A debt of gratitude is owed to the brave veterans and their loved ones who serve and have served. As Canadians we must recognize not only those who served in the First World War, Second World War, or the Korean War but also the Canadian Armed Forces (CAF) Veterans who have served Canada since then.

Reveal Niagara Business Magazine by Ownera Media is proud to present the following nominated Veterans living in Niagara to honour the sacrifices made in the defence of freedom and the pursuit of world peace. These leaders recognize the importance of peacekeeping and have committed themselves to their country as well as their local community.

Allan Howse, 
Branch 124 Royal Canadian Legion, Niagara-on-the-Lake
Allan served in the reserves for 30 years and has been a continuous supporter and advocate of fellow veterans. As current President of Branch 124, Allan served his first term in 2009, when he also committed himself to the Memory Project, breathing new life into the live-recorded experiences captured in 1987 of more than 150 NOTL Legion members who had enlisted in the military.

Established in 1928, Branch 124 continues to hold their torch high more than 90 years later. Located on King Street in Niagara-on-the-Lake, they continue the work of veteran support regardless of when or where they served. Dedicated to honouring past sacrifices, the Legion also recognizes those who continue to serve today.

Fundraising initiatives and events take place regularly to assist in extending needed financial support to recipients such as the Veterans Homeless Fund, Niagara Health Organization, NOTL Pumphouse and NOTL’s Kin Club. In the community they are actively engaged in local youth sports and education programs, Air Cadets, Girl Guides, and are extremely popular for their award-winning weekly fish fry that takes places every Thursday.

With the support of local partners, Branch 124 also runs the Seniors Outreach program, offering access to food, companionship, and educational resources for those in the community. Committed to preserving history, Branch 124 is also seeking donations to restore the widely recognized Memorial Clock Tower cenotaph, which marks its 100th year anniversary this year. The cenotaph commemorates the lives of those lost in the First and Second World Wars and is a symbol of the communities’ significant military history.


Romeo Daley, Korean War Veteran
Princess Patricia’s Canadian Light Infantry (PPCLI)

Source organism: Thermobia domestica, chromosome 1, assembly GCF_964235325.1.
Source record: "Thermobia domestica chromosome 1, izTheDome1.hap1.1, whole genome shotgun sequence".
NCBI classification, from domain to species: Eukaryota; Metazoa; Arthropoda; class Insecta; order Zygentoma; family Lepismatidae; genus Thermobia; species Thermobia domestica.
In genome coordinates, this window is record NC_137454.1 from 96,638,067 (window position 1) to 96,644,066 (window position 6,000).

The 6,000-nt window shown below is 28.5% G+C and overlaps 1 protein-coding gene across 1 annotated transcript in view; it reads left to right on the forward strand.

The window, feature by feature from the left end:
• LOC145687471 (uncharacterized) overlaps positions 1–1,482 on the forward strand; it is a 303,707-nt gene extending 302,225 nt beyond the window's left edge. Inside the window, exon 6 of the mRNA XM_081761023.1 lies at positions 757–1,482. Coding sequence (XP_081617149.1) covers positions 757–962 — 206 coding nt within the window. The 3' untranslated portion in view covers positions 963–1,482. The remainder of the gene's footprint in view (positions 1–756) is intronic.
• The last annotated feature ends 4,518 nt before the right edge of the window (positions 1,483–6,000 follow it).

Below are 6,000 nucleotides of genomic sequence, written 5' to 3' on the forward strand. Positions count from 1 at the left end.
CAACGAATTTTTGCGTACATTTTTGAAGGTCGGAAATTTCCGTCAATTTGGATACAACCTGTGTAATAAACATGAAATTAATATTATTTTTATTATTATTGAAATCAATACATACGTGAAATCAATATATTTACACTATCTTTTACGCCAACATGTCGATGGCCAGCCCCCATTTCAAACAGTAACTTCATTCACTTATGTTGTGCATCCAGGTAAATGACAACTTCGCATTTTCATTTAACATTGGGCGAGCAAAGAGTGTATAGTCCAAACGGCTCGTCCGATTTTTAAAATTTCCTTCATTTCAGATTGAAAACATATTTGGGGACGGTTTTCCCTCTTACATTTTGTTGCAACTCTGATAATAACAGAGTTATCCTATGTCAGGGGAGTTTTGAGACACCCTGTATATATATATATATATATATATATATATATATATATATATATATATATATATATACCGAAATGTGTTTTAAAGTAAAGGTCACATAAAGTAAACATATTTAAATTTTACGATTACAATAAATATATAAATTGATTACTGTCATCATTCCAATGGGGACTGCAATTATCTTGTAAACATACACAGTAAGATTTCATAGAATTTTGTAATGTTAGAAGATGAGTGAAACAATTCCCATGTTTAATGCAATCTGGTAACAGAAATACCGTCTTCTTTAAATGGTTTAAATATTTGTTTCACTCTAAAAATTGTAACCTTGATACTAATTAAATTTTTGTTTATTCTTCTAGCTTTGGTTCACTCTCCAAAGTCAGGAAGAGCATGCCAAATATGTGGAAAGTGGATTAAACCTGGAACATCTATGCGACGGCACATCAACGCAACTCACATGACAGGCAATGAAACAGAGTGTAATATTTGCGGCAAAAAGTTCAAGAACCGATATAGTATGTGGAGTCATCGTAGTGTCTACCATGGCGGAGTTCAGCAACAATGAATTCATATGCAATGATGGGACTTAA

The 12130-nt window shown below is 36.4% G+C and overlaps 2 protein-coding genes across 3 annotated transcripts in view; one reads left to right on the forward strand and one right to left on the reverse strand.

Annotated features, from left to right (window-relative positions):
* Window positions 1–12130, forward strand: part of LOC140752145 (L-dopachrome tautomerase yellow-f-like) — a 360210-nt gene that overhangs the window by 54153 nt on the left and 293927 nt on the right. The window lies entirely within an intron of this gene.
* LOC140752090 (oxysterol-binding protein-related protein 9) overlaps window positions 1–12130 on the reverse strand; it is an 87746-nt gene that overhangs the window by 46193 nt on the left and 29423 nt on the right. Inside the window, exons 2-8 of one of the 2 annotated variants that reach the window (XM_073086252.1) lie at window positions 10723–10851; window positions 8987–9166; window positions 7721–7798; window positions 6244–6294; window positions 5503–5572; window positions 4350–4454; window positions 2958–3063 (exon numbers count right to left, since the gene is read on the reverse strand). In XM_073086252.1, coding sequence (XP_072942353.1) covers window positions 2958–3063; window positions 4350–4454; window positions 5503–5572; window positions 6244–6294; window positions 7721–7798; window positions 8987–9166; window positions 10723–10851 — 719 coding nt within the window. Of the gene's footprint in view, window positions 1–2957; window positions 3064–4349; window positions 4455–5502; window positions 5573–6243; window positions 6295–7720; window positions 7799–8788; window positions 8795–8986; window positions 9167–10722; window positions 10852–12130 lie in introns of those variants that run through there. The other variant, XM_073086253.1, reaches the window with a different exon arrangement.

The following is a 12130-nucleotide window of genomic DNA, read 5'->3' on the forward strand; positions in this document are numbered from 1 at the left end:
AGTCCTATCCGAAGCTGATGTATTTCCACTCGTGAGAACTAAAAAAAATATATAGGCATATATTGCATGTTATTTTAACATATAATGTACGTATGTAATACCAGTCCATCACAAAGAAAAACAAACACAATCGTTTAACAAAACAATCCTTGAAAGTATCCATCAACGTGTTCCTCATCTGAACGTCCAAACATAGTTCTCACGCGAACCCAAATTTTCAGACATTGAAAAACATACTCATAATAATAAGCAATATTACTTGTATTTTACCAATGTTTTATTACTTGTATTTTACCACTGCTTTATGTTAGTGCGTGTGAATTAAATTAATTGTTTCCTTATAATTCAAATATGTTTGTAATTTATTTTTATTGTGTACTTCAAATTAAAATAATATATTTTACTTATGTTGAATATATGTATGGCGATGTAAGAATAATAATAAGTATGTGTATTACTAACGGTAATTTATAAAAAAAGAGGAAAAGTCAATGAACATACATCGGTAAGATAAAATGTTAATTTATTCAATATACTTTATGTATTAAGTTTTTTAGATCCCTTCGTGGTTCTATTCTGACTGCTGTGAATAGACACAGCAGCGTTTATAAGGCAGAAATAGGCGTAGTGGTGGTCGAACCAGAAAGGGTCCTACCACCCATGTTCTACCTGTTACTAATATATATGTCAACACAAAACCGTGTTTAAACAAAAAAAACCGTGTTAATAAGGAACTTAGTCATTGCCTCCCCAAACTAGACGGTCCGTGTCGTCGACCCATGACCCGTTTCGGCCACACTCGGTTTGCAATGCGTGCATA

As one of more than 26,000 Canadians who volunteered to serve with UN forces during the Korean War, Romeo Daley served two tours of duty from 1950 to 1953. His war experience is unique, serving under both a king and queen when George VI died during the war passing the throne to Elizabeth II.

April 2021 marked the 70th anniversary of the Korean War, long referred to as Canada’s “Forgotten War”. Sparked by Communist forces crossing from North Korea into South Korea in 1950, the bitter battle fought half a world away never received the same recognition as the First or Second World Wars.

Romeo served seventeen months for the second and first battalions of the Princess Patricia's Canadian Light Infantry, with five of those months in trench warfare. He has dedicated more than four decades to assist fellow veterans and share his stories to educate the youth about the sacrifices that were made. While appropriate recognition came too late for many who served, seeing the government now educating today’s youth on this historic event is something Romeo is grateful for.

Romeo wears his service medals proudly and is a founding member of Branch 71 of the Royal Canadian Legion in Fort Erie as well as the Fort Erie Underwater Recovery Unit. Of 378 nominations, he was one of twenty-nine individuals selected presented with the Governor General’s Sovereign's Medal for Volunteers. In that same year, Romeo also received a Ministry of Veterans Affairs Commendation from Minister Lawrence MacAuley.


Michael L Blais, CD, Founder and President
Canadian Veterans Advocacy Association

Michael served two Cold War Tours in the Canadian Armed Forces with the Royal Canadian Regiment (RCR) and the Canadian First Defence Strategy (CFDS) at Canadian Forces Base Baden Soellingen.

Attaining non-profit status in 2011, the Canadian Veterans Advocacy was inspired by the televised press conference event where PPCLI Colonel (Retired) Patrick Stogran, stood up for the rights of Canadian veterans in 2010.

Later that year, Michael organized the first annual Canadian Veterans National Day of Protest seeking the restoration of the Sacred Obligation and equality to veterans and widows subject to the New Veterans Charter.It was this successful day of protest where Michael was joined by thousands of military, RCMP and police veterans, that the Canadian Veterans Advocacy Association was born.

The association is guided by one motto, “One Veteran, One Standard.” Sponsored by supporter donations, participation is encouraged by all veterans regardless of age or type of service.

An advocate for veterans suffering the mental and physical repercussions of their service, Michael is also a victim of permanent disability. He has suffered two spinal injuries through his service, first during a UN peacekeeping tour to Cyprus that led to an air evacuation to Canada and the second, after medical remuster at the conclusion of the 1st Gulf War while serving a 4-year NATO posting to then West Germany.

Through the association, Michael will continue to advocate and speak up for fair compensation of our veterans that deserve the support and honour not always received.

This article was published in Vol. 3 | Iss. 3 of Reveal Magazines. Click HERE for the full issue. 

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